Allergies can be tricky to manage and if left unchecked or untreated, can cause a lot of discomfort. However, there are a few options that can manage symptoms and maintain your quality of life. One just needs to look for the treatment that works for the allergy and fits the patient’s lifestyle and wallet.
The more common allergens include:
- grass and tree pollen – an allergy to these is known as hay fever (allergic rhinitis)
- dust mites
- animal dander, tiny flakes of skin or hair
- food – particularly nuts, fruit, shellfish, eggs and cows’ milk
- insect bites and stings
- medicines – including ibuprofen, aspirin and certain antibiotics
- latex – used to make gloves
- mould – these can release small particles into the air that you can breathe in
- household chemicals – including those in detergents and hair dyes
Most of these allergens are generally harmless to people who are not allergic to them. Aside from removing the cause, certain types of medicines can also work.
These medications are most commonly prescribed for treating the sneezing, runny nose, and itchy eyes that come with allergies. Antihistamines also help to relieve hives and other symptoms of some food allergies.
The older versions of antihistamines such as such as diphenhydramine (Benadryl) and chlorpheniramine (Chlor-Trimeton) work well and have been around for some time. However, they tend to cause drowsiness, general lethargy or groggy hence most people take them at night.
With the newer generation of antihistamines such as cetirizine (Zyrtec), desloratadine (Clarinex), fexofenadine (Allegra), and loratadine (Claritin) have been improved so they are far less likely to cause drowsiness at recommended doses. Their effects are also longer lasting, so usually you need to take them once daily instead of every few hours.
Ever had the stuffy, blocked nose that made you feel really uncomfortable? If so, you have probably turned to a decongestant to help relieve the stuffy, blocked-nose symptoms or nasal congestion. In the short term, they help to alleviate symptoms fast. However, medical experts warn against using too much of them as they increase your heart rate and blood pressure and keep you awake at night. In some cases, they can worsen prostate problems and glaucoma. For patients with chronic health conditions, especially heart related, do seek medical advice before turning to decongestants. Also, using these regularly can cause irreparable damage to the lining of the nose, so be sure to follow the directions exactly. Don’t use these too often, or for many days at a time.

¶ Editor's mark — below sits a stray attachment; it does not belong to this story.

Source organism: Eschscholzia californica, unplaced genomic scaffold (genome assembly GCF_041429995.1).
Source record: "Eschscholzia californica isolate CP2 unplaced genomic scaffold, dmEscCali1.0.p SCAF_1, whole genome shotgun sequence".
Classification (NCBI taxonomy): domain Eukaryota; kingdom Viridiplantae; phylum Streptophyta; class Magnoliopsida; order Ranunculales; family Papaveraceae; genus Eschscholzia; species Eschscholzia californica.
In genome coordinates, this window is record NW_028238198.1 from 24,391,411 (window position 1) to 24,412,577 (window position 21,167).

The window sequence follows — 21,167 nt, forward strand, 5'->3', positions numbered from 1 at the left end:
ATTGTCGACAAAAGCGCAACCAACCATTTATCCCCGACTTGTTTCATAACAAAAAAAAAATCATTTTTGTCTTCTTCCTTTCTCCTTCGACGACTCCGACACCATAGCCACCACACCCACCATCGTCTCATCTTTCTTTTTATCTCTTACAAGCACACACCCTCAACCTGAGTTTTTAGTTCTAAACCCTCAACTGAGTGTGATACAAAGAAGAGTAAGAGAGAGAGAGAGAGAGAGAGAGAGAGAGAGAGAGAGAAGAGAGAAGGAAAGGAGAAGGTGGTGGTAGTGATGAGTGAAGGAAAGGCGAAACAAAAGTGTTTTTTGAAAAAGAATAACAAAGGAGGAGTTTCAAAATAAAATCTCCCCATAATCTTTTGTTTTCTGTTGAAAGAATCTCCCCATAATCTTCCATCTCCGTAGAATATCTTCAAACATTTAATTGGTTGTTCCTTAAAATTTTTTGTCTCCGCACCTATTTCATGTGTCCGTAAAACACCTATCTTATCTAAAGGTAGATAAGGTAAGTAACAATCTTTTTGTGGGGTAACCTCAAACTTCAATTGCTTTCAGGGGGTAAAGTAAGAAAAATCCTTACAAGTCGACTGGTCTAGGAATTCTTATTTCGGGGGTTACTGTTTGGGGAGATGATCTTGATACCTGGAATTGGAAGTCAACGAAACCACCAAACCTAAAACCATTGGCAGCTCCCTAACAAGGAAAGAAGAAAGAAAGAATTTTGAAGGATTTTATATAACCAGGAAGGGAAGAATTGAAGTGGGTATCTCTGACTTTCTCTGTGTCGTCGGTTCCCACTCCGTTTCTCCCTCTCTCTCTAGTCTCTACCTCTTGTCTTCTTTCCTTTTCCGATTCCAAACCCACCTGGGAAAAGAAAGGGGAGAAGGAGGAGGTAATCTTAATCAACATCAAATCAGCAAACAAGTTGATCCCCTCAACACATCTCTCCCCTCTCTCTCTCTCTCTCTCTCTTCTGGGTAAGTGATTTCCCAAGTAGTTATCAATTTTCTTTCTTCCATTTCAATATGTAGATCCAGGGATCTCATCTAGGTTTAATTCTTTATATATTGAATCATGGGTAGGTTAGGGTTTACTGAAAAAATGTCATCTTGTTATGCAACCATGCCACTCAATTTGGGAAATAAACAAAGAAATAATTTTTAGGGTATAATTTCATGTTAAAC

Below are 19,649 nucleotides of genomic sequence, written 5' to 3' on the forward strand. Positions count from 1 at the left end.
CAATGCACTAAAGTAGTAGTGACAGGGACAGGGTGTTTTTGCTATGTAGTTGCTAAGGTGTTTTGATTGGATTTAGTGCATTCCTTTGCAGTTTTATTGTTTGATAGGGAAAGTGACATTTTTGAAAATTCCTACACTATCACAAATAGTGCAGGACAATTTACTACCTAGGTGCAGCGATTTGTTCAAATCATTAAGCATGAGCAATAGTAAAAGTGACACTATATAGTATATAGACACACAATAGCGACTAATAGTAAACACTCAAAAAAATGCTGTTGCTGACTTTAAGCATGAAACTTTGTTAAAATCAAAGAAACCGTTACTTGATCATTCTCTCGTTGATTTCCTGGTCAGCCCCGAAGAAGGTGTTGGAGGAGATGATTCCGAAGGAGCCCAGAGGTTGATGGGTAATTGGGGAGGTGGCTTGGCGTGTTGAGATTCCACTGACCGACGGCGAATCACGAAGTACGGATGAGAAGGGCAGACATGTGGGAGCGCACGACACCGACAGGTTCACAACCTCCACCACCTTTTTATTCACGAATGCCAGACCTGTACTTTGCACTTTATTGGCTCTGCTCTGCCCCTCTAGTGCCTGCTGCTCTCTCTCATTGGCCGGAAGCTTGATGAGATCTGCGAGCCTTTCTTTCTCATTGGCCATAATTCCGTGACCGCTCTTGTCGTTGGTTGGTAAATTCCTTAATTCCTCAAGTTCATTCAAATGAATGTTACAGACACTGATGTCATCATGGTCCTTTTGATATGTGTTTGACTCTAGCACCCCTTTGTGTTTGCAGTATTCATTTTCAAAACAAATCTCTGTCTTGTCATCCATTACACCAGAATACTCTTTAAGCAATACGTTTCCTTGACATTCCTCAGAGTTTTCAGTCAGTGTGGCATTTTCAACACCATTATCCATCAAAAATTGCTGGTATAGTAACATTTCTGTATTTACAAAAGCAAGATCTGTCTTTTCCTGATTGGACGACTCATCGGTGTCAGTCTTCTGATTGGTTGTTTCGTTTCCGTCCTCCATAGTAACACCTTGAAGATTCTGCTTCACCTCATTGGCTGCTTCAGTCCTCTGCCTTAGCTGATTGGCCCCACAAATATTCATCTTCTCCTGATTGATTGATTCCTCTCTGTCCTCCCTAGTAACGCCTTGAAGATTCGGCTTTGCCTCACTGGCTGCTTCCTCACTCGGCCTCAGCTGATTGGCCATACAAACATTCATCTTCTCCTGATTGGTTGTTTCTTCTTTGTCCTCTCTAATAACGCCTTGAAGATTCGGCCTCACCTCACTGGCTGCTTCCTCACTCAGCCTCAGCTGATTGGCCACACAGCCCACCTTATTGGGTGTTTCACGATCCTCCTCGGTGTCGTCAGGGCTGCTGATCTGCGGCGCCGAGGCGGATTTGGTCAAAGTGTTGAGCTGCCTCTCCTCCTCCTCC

Allergy shots are helpful in increasing an individual’s tolerance to the allergy triggers. Done by injecting small and increasing amounts of allergens (substances that cause allergic reactions) over regular intervals, this helps to manage the allergy by reducing its frequency. The treatment involves weekly injections with increasing doses for three to six months and then monthly injections for three to five years.
The treatment can be very effective for seasonal allergies that come with sneezing, nasal congestion, and itchy and swollen eyes. For urgent treatment of life-threatening allergy to stinging insects such as bee stings, allergy shots are almost always used.
One concern with the usage of allergy shots is the risk of a potentially serious allergic reaction from the shot itself. However, improvements in allergy extracts and dosing schedules have minimized this risk to what researchers estimate is about 1% of all allergy shots given.
At present, the only type of allergy for which allergy shots are not given are food allergies, in which case, general avoidance of the food is the most common treatment method.